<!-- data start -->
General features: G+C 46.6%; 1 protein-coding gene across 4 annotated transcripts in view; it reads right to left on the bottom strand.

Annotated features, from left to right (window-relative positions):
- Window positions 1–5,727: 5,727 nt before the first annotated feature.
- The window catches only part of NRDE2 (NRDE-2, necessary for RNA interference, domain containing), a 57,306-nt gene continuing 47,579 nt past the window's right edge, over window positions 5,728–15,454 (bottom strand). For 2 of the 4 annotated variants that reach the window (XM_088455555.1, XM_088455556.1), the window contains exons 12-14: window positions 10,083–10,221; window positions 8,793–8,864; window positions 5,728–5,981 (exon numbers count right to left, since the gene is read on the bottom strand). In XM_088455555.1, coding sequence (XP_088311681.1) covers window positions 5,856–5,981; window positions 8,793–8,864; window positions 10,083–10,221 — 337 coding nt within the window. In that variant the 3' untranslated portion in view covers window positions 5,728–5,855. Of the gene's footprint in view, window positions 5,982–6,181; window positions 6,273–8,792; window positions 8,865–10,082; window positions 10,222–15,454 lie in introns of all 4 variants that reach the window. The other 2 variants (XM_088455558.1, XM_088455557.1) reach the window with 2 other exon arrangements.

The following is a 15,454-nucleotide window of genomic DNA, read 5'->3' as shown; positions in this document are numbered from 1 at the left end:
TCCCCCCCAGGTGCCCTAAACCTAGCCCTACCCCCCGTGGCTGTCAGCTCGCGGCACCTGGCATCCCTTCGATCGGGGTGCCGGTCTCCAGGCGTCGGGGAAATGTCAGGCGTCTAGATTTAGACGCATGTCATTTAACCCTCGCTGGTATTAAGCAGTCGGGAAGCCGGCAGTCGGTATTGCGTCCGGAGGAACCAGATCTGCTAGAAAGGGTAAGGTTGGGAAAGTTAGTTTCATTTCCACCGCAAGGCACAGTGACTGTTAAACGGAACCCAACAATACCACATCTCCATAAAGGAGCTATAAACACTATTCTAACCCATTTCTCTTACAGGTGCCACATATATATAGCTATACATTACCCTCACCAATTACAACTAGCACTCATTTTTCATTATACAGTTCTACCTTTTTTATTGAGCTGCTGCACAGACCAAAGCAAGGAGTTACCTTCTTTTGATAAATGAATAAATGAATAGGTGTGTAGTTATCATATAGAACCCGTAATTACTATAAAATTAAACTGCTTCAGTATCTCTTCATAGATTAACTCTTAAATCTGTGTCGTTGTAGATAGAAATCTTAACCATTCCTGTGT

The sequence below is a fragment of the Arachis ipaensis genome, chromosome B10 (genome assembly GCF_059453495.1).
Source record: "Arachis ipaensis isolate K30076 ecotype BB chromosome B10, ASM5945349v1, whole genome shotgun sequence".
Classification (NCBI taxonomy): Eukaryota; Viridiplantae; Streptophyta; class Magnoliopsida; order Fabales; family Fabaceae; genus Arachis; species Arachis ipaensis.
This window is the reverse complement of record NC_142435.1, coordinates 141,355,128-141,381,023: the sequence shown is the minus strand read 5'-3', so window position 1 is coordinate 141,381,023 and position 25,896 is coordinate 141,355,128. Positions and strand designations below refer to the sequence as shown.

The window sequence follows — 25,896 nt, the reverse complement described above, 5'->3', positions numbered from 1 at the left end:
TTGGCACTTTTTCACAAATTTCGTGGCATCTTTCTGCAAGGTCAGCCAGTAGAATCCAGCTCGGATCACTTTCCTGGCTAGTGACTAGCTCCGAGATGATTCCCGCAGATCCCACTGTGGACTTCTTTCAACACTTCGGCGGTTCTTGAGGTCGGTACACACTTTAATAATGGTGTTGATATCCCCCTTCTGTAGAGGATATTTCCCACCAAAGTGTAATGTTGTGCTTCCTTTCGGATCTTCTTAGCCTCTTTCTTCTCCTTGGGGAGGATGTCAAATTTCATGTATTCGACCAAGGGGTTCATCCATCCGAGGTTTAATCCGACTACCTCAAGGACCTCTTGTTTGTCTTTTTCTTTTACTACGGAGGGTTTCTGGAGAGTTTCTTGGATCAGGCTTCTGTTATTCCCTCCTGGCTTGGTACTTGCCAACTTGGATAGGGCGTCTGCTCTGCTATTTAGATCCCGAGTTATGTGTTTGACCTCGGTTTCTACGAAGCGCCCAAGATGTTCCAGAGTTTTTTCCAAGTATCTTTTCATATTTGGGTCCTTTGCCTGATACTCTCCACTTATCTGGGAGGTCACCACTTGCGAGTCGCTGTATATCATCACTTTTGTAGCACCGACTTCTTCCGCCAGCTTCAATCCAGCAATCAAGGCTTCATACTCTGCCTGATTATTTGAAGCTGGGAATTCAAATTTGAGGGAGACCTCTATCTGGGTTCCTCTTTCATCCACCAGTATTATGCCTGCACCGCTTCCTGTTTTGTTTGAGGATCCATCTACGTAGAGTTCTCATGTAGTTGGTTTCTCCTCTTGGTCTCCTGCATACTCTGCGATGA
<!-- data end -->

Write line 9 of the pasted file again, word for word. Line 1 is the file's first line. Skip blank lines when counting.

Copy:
Classification (NCBI taxonomy): Eukaryota; Viridiplantae; Streptophyta; class Magnoliopsida; order Fabales; family Fabaceae; genus Arachis; species Arachis ipaensis.